Linked by Thom Holwerda on Tue 3rd Jun 2014 12:25 UTC
Mac OS X

Close, minimize, and maximize are now close, minimize, and full screen, eliminating the extra full-screen control and consolidating the window controls in one place. Streamlining these and other elements of the interface means you can navigate the desktop more efficiently.

OS X' idea of "maximise" was "some random window resizing nobody really used anyway", so I'm glad Apple finally replaced it with something else. Too bad OS X' fullscreen view is way too disruptive for my tastes to be of any practical use.

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_txf_
Member since:
2008-03-17

The worthless gray screens issue was fixed in 10.9. Now when an app is in fullscreen mode it only takes over one display, and the others are still available for use by other desktops or fullscreen apps.


but the workspaces are still linked, making it still fairly broken. It pretty much breaks the entire reason for having two screens. One for fullscreen work and another for reference.

If workspaces did not exist, then nobody would be spreading apps across them, so this issue does not exist in windows.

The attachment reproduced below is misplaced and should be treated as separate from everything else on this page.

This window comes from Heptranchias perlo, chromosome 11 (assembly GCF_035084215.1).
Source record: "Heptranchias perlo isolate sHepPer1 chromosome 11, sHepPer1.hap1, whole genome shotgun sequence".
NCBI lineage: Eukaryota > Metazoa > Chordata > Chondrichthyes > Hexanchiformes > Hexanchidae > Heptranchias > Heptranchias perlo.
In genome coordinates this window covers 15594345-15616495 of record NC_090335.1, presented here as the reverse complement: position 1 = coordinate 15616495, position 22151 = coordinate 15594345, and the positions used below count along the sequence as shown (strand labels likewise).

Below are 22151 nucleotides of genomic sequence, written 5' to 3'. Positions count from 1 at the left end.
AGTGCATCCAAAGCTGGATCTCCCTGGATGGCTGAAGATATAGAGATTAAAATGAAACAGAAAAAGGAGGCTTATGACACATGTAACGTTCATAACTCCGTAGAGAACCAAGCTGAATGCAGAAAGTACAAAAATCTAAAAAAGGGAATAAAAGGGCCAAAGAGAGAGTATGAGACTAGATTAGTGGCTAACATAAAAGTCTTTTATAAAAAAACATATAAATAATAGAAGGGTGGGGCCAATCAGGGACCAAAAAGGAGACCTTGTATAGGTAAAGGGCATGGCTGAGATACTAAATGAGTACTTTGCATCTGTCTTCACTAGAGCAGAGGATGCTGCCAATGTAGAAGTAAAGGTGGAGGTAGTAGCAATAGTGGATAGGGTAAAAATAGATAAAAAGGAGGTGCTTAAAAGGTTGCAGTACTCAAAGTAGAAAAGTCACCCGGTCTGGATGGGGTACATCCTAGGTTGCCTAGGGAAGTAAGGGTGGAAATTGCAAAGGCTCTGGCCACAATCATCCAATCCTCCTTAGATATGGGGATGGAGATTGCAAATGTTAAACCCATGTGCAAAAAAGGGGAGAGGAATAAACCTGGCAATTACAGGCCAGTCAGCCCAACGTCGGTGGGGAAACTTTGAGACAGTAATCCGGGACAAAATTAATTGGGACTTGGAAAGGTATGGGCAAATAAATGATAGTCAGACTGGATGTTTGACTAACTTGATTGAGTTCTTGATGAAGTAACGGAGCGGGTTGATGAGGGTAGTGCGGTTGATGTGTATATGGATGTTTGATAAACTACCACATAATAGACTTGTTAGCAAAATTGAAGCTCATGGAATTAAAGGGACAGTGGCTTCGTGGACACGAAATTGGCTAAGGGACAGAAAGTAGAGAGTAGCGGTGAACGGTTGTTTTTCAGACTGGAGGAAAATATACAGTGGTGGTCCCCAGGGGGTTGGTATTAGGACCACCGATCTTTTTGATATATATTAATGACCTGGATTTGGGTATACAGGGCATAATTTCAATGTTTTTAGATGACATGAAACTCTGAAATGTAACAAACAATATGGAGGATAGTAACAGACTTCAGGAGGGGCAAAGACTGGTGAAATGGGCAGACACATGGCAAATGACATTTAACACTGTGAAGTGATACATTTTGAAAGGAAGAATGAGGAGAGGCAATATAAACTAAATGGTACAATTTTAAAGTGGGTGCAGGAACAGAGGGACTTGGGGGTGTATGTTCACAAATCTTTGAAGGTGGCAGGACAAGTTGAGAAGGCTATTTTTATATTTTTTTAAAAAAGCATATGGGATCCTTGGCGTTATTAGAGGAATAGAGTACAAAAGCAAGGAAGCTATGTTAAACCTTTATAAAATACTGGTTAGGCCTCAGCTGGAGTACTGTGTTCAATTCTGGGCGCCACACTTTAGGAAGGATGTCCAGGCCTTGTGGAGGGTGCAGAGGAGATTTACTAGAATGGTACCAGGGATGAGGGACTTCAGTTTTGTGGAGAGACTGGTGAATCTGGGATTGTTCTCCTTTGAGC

Reply Parent Score: 4

brion Member since:
2010-11-04

Well, here's how it works in 10.9: workspaces are linked to, and switched on, each individual screen. So switching workspaces on monitor 1 doesn't change workspaces on monitor 2 or 3, and vice versa.

This means that you can have one monitor sitting there for reference, another for "work", and switch active applications separately on each one.

Reply Parent Score: 1

Vanders Member since:
2005-07-06

Well, here's how it works in 10.9: workspaces are linked to, and switched on, each individual screen. So switching workspaces on monitor 1 doesn't change workspaces on monitor 2 or 3, and vice versa.

Only if you've actually turned on the terrible "Improved multiple monitor" support in 10.9, and then you have a whole bunch of new problems to contend with.

Reply Parent Score: 4